Feeding egg and peanut for babies between the ages of four and six months may reduce their risk of developing an allergy to the foods, finds a new study.
The study, which was commissioned by the UK Food Standards Agency, also found feeding children peanut, between the ages of four and eleven months, may reduce risk of developing peanut allergy.
Dr Robert Boyle, lead author of the research from the Department of Medicine at Imperial, said: "This new analysis pools all existing data, and suggests introducing egg and peanut at an early age may prevent the development of egg and peanut allergy, the two most common childhood food allergies.
Allergies to foods, such as nuts, egg, milk or wheat, affect around one in 20 children in the UK. They are caused by the immune system malfunctioning and over-reacting to these harmless foods. This triggers symptoms such as rashes, swelling, vomiting and wheezing.
"The number of children diagnosed with food allergies is thought to be on the rise", added Dr Vanessa Garcia-Larsen, a co-author on the study from the National Heart and Lung Institute at Imperial. "There are indications that food allergies in children have become much more common over the last 30 years.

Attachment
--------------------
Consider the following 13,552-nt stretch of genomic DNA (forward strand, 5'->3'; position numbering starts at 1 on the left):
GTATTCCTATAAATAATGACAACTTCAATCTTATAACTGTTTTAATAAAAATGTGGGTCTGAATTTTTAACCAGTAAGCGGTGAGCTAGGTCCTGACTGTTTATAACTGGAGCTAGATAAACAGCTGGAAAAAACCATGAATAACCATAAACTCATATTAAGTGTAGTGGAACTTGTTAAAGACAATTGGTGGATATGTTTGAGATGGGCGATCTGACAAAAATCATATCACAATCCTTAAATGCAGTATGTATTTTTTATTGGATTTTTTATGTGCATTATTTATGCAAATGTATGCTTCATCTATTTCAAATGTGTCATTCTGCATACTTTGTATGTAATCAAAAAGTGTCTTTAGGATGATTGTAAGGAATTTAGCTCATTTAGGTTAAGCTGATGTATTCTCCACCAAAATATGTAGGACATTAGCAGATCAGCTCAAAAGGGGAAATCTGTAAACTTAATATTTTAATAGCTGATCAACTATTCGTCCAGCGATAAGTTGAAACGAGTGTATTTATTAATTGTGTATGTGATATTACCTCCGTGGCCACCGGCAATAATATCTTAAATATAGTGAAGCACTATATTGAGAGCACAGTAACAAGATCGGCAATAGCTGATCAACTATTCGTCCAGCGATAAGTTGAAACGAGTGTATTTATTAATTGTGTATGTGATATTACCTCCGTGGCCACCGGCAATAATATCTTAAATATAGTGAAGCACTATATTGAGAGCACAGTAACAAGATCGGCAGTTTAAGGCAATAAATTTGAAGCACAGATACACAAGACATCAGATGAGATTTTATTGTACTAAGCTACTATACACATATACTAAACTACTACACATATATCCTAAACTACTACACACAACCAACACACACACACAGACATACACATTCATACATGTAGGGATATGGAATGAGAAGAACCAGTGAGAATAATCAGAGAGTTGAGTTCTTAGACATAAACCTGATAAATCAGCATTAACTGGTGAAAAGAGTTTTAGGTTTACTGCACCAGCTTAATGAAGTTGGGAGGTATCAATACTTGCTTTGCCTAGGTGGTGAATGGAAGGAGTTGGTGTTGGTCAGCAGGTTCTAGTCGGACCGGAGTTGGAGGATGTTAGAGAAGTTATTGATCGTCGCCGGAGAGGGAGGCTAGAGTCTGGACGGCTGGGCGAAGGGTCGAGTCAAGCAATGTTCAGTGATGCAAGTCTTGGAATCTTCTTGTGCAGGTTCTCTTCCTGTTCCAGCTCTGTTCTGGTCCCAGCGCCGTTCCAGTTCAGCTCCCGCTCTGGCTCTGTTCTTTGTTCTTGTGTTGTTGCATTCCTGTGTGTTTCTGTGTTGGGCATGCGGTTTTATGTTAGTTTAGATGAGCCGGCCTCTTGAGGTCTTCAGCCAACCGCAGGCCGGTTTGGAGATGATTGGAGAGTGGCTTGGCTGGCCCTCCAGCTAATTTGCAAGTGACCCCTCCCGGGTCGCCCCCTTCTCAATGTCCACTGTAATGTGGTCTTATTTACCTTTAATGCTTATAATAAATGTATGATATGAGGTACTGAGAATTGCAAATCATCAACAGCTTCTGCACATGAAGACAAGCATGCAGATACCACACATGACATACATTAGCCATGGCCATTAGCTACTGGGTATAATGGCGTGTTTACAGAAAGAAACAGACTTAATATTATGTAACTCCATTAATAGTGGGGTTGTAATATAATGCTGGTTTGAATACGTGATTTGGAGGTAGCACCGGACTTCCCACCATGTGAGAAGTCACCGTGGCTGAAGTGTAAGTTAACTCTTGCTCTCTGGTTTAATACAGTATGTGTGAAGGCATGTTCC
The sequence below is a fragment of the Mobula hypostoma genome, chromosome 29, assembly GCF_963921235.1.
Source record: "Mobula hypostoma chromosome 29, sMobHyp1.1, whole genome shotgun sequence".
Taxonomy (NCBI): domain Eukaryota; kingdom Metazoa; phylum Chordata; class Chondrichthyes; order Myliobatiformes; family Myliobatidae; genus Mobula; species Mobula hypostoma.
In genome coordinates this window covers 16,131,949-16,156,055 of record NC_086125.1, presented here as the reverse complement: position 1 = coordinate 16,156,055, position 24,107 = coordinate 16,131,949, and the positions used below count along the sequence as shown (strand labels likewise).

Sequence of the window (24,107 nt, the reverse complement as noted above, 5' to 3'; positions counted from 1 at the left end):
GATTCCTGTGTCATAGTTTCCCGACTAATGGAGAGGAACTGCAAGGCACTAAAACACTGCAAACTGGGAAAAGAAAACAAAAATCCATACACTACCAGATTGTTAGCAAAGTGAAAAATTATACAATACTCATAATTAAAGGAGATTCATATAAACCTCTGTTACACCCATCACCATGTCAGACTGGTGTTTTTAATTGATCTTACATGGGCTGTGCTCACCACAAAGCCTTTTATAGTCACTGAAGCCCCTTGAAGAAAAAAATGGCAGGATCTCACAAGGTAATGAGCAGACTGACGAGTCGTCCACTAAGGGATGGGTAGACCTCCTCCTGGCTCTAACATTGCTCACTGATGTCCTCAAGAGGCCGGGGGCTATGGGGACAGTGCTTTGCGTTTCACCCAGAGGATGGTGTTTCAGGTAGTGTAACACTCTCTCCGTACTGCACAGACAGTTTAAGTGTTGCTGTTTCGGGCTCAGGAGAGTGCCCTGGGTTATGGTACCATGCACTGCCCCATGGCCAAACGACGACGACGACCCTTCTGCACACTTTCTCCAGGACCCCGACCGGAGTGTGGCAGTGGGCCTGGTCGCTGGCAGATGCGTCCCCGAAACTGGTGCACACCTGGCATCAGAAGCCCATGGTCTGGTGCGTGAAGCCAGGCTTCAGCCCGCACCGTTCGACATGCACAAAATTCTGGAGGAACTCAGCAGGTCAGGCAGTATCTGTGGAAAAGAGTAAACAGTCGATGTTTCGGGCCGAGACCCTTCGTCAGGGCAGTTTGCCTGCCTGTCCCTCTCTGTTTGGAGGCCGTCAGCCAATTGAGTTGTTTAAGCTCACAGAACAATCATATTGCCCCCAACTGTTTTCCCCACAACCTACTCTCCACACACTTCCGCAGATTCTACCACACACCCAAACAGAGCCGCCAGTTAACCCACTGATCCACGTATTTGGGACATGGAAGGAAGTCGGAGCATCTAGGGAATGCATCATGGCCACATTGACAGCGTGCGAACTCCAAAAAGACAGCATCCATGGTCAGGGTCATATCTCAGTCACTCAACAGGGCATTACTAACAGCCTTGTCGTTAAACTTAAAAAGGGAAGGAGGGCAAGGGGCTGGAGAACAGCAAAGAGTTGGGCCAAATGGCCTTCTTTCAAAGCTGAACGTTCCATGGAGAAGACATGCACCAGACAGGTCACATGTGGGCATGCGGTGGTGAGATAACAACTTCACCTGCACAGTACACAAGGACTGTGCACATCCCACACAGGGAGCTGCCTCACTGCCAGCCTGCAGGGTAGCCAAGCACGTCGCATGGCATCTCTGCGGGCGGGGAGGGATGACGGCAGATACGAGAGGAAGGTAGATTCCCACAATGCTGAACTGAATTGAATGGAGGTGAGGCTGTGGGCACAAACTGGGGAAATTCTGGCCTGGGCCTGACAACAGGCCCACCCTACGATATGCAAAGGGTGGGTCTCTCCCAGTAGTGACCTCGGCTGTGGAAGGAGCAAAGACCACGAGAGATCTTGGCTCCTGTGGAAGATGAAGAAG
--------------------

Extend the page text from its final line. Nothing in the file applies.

She added that the reasons behind this rise are still unclear - doctors may be better at recognising food allergy, or there may be environmental factors involved.
In the new study, called a meta-analysis, the team initially analysed 16,289 research papers on allergies and other immune system problems. Out of these, 146 were used for data analysis of when to feed babies allergenic foods such as egg, peanut, wheat and fish.
The results showed that children who started eating egg between the ages of four and six months had a 40 percent reduced risk of egg allergy compared to children who tried egg later in life.
Children who ate peanut between the ages of four and eleven months had a 70 percent reduced peanut allergy risk compared to children who ate the food at a later stage.
Dr Boyle cautioned against introducing egg and peanut to a baby who already has a food allergy, or has another allergic condition such as eczema. "If your child falls into these categories, talk to your GP before introducing these foods."
He also noted that whole nuts should not be given to babies or toddlers due to the choking hazard. "Whole nuts should be avoided in young children - if you decide to feed peanut to your baby, give it as smooth peanut butter."
The team also analysed whether introducing peanut, egg, milk, fish or wheat early into a baby's diet affected their risk of autoimmune diseases such as coeliac disease and found no effect.